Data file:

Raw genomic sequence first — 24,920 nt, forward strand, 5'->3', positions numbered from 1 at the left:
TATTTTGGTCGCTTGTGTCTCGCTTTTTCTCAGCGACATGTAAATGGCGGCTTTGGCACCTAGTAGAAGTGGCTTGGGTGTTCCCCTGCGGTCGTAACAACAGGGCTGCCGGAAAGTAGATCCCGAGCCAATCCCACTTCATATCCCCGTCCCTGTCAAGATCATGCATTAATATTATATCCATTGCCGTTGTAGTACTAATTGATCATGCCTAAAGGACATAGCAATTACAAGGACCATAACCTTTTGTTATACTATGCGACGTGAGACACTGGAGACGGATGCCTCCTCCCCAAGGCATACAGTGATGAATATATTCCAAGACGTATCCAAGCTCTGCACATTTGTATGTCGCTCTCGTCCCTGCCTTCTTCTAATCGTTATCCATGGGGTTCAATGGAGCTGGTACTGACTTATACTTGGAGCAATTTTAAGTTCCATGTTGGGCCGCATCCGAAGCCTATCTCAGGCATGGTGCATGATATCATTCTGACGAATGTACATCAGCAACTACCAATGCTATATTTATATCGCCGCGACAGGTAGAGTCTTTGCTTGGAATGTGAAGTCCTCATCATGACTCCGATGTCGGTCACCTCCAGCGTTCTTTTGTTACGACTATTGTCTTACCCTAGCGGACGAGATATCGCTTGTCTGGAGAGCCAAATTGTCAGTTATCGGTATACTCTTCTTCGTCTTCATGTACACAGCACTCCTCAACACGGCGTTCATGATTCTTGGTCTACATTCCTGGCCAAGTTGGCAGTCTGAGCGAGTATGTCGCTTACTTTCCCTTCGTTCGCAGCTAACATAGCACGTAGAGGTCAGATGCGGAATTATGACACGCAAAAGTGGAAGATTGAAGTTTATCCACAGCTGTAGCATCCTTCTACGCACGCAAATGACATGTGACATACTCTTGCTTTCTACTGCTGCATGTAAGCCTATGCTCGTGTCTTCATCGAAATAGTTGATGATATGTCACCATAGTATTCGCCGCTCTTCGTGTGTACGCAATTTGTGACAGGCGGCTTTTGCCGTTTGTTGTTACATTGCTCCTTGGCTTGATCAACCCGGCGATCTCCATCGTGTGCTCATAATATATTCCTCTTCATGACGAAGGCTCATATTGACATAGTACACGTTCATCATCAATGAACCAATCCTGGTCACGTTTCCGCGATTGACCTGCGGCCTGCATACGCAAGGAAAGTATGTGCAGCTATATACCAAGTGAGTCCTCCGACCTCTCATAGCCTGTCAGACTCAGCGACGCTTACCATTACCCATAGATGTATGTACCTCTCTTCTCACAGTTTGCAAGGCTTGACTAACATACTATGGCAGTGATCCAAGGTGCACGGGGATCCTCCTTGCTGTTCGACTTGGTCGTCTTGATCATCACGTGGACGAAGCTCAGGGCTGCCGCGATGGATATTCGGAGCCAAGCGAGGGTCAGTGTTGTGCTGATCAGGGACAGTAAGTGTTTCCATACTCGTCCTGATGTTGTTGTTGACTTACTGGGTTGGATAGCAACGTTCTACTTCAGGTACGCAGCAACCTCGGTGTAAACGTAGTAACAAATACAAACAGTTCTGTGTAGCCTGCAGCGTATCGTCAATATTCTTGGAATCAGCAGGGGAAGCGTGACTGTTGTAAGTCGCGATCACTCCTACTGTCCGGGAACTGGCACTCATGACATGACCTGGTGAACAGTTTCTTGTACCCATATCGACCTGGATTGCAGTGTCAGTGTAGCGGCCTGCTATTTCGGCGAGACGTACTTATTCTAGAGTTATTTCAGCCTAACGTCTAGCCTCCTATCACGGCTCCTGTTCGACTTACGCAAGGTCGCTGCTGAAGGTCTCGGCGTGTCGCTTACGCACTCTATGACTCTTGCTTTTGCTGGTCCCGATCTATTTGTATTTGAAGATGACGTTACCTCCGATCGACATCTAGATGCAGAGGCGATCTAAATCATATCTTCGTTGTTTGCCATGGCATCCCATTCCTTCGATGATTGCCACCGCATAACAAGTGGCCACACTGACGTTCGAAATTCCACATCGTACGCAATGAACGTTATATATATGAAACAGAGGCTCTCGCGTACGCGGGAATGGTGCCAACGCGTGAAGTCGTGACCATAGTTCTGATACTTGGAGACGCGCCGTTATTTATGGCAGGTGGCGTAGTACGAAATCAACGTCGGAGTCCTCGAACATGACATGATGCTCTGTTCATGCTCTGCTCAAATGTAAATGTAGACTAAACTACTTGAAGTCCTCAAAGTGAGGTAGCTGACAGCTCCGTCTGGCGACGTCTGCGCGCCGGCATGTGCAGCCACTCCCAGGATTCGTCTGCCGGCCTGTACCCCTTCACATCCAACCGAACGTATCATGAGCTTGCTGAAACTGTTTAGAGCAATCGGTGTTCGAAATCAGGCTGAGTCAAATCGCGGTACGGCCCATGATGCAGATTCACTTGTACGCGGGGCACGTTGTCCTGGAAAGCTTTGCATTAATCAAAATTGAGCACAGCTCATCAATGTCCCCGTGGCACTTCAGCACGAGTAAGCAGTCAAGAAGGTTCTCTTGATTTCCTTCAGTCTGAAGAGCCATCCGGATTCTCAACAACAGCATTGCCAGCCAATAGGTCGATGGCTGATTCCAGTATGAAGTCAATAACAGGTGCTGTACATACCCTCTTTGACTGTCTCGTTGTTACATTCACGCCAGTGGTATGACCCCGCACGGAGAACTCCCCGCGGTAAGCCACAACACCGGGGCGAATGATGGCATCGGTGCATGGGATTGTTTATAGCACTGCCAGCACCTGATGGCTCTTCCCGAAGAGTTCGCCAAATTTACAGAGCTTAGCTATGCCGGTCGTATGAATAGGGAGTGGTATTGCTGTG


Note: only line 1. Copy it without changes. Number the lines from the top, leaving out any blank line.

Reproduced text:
Raw genomic sequence first — 24,920 nt, forward strand, 5'->3', positions numbered from 1 at the left: